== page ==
A growing body of evidence demonstrates that asymptomatic and pre-symptomatic transmission of SARS-CoV-2 is a major contributor to the COVID-19 pandemic. Frontline healthcare workers in COVID-19 hotspots have faced numerous challenges, including shortages of personal protective equipment (PPE) and difficulties acquiring clinical testing. The magnitude of the exposure of healthcare workers and the potential for asymptomatic transmission makes it critical to understand the incidence of infection in this population. To determine the prevalence of asymptomatic SARS-CoV-2 infection amongst healthcare workers, we studied frontline staff working in the Montefiore Health System in New York City. All participants were asymptomatic at the time of testing and were tested by RT-qPCR and for anti-SARS-CoV-2 antibodies. The medical, occupational, and COVID-19 exposure histories of participants were recorded via questionnaires. Of the 98 asymptomatic healthcare workers tested, 19 (19.4%) tested positive by RT-qPCR and/or ELISA. Within this group, four (4.1%) were RT-qPCR positive, and four (4.1%) were PCR and IgG positive. Notably, an additional 11 (11.2%) individuals were IgG positive without a positive PCR. Two PCR positive individuals subsequently developed COVID-19 symptoms, while all others remained asymptomatic at 2-week follow-up. These results indicate that there is considerable asymptomatic infection with SARS-CoV-2 within the healthcare workforce, despite current mitigation policies. Furthermore, presuming that asymptomatic staff are not carrying SARS-CoV-2 is inconsistent with our results, and this could result in amplified transmission within healthcare settings. Consequently, aggressive testing regiments, such as testing frontline healthcare workers on a regular, multi-modal basis, may be required to prevent further spread within the workforce and to patients.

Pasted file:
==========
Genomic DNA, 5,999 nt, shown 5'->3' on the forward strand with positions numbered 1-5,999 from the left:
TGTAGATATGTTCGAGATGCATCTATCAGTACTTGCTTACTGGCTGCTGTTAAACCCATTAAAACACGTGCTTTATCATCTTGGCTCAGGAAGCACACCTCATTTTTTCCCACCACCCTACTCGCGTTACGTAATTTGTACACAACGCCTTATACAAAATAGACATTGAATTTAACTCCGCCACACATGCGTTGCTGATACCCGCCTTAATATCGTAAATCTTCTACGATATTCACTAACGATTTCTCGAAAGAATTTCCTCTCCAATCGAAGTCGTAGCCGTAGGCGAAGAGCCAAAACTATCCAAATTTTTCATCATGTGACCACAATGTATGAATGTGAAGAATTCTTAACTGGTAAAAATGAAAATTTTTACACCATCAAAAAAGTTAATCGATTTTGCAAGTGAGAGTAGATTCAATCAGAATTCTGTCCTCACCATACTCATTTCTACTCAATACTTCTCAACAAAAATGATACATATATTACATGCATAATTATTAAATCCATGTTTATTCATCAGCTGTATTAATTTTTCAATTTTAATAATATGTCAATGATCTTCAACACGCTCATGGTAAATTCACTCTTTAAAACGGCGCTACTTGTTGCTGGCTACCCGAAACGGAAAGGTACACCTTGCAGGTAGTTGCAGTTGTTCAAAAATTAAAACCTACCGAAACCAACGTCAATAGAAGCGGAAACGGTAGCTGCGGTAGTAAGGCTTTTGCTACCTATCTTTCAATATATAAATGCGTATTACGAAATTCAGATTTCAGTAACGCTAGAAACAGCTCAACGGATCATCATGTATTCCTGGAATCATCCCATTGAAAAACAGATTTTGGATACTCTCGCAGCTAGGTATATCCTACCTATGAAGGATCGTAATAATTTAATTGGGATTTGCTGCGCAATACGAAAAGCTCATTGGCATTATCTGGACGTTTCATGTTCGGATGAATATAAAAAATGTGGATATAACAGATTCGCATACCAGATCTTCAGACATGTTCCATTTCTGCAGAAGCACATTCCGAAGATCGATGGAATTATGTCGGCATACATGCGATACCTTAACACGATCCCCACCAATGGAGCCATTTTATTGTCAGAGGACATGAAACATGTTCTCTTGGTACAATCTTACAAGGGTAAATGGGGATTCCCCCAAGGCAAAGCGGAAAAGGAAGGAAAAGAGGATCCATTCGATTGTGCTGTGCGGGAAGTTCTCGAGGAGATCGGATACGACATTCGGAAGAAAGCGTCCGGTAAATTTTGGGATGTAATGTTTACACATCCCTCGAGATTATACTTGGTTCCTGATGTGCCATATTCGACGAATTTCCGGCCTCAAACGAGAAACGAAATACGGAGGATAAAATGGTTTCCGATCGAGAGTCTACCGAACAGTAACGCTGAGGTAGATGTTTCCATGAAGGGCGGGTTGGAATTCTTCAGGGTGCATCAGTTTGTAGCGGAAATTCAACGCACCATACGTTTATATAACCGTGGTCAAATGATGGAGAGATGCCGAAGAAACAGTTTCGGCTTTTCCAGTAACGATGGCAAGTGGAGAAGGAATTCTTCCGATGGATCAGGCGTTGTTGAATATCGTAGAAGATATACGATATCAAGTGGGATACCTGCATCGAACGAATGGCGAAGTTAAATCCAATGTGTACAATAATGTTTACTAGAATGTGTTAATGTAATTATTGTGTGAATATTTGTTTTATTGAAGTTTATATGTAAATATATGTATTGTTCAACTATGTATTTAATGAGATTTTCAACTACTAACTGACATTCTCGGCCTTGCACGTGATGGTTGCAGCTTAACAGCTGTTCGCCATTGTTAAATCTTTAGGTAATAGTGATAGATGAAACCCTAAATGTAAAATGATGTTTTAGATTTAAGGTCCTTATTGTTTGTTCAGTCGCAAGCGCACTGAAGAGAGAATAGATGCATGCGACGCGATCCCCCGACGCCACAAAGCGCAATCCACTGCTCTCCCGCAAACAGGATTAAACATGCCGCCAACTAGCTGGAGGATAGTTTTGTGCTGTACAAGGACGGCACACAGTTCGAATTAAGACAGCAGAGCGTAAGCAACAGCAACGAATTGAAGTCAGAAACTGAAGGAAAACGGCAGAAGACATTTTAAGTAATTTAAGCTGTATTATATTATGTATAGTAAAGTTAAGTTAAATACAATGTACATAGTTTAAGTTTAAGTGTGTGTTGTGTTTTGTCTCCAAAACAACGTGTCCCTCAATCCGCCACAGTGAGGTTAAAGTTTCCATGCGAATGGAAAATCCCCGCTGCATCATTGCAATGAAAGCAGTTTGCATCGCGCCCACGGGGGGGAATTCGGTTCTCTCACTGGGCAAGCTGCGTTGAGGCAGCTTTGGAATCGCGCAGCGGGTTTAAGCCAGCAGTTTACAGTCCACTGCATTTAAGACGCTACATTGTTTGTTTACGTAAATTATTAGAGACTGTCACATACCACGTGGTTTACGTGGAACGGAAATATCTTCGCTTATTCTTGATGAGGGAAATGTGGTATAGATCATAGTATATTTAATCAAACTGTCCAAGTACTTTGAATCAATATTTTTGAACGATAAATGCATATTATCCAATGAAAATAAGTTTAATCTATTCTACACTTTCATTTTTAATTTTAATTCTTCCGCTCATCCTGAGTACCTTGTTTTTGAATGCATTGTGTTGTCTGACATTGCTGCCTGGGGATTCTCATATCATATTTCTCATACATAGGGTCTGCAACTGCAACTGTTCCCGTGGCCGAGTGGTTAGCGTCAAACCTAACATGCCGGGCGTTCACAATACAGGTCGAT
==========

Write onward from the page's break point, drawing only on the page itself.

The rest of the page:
- asymptomatic infection
- asymptomatic infection carriers
- healthcare worker
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